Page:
Transitional reduction targets for manure methane emissions (20 percent in 2020, 50 percent in 2025, and 75 percent in 2030) would put the dairy industry on track to reduce methane emissions by 40 percent by 2030.

Under a proposed timeline, ARB, in coordination with the California Department of Food and Agriculture and local air and water quality agencies would begin regulation of dairy methane emissions in 2017. Standards and rules, in addition to incentive programs, would be established.

The state would support research and monitor progress on reducing enteric emissions, the release of methane by ruminant animals during digestion, by 25 percent.

Economic analysis of dairy-related emission reduction methods are listed on pages 108-113 of the SLCP Reduction Strategy.

In addition to manure and enteric emissions, the statewide strategy targets reduced emissions from black carbon, landfill methane, gas and oil methane and refrigerant/motor vehicle air conditioning hydrofluorocarbons.


Montana still working on dairy inspection fees

The Montana Board of Livestock is making another attempt to come up with a system to fund dairy farm and plant inspections, according to the Daily Inter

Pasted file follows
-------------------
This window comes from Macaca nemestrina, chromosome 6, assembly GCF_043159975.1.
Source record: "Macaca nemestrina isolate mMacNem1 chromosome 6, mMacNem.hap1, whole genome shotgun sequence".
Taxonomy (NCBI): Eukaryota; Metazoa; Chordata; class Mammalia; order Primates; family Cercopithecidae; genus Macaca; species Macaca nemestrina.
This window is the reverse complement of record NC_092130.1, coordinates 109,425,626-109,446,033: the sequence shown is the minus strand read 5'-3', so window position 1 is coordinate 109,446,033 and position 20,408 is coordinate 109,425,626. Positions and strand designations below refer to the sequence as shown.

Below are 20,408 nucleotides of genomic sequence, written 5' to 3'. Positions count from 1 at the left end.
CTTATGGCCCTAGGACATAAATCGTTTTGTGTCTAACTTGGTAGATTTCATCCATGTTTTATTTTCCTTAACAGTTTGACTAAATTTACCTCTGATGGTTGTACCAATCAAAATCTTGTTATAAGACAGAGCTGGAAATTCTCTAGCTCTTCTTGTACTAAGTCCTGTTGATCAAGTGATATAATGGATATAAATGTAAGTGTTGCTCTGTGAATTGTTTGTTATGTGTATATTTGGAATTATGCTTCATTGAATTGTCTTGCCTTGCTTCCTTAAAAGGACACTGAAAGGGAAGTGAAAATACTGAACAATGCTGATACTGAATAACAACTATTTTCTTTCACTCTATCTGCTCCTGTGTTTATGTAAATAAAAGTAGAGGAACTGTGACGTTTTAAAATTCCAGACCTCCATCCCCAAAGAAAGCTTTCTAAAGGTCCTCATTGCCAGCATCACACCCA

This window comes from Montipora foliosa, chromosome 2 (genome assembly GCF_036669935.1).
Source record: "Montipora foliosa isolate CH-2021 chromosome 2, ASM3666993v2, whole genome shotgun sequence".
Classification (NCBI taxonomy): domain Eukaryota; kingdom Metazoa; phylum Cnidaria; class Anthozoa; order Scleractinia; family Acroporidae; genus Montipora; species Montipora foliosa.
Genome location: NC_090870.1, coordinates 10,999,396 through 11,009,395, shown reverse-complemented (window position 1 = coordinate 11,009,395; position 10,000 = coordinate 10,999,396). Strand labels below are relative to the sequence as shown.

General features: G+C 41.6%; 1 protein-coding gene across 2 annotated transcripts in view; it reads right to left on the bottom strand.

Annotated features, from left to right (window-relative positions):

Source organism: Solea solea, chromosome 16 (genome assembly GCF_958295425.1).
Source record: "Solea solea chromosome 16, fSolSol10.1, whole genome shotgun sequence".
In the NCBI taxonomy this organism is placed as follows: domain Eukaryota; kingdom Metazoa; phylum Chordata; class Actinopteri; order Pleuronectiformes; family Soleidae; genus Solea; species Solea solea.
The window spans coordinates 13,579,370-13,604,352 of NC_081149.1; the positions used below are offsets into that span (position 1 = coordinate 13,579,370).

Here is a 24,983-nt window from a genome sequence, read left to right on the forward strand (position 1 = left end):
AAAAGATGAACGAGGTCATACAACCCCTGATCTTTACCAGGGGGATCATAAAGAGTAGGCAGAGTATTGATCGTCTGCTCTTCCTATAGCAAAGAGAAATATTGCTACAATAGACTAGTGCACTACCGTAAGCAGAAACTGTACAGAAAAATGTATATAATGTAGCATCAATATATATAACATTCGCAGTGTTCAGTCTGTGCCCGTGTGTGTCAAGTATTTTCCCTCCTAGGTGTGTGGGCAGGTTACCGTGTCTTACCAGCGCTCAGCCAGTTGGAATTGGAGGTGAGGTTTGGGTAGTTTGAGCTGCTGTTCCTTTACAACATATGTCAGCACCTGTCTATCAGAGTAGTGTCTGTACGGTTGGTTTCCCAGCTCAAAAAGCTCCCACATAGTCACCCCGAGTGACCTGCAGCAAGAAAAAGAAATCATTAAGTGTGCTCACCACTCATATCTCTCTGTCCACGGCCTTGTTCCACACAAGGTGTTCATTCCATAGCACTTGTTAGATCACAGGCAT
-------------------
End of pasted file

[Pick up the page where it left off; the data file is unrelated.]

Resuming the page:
A working session is scheduled for April 29 in Helena, Montana, to help temporarily fill a budget gap until the state’s legislature comes up with a long-term fix during the next legislative session.

A previous plan, with substantial increases in inspection costs to dairy farmers and processing plants, failed earlier this year amid widespread protests from producers and processors.


Florida dairy conference proceedings available

Proceedings from two major Florida dairy conferences are now available.

Proceedings from the 27th Florida Nutrition Symposium contain written materials from 13 experts on various aspects of ruminant nutrition. The symposium was held Feb. 15-17, 2016, and attracted more than 200 attendees, mostly from the allied dairy and beef feed industries.

Proceedings from the 52nd Florida Dairy Production Conference highlight an April 6 conference in Gainesville, Florida. The conference attracted more than 150 attendees from all aspects of the Florida dairy industry.

Pennsylvania DLT farm tour participation doubles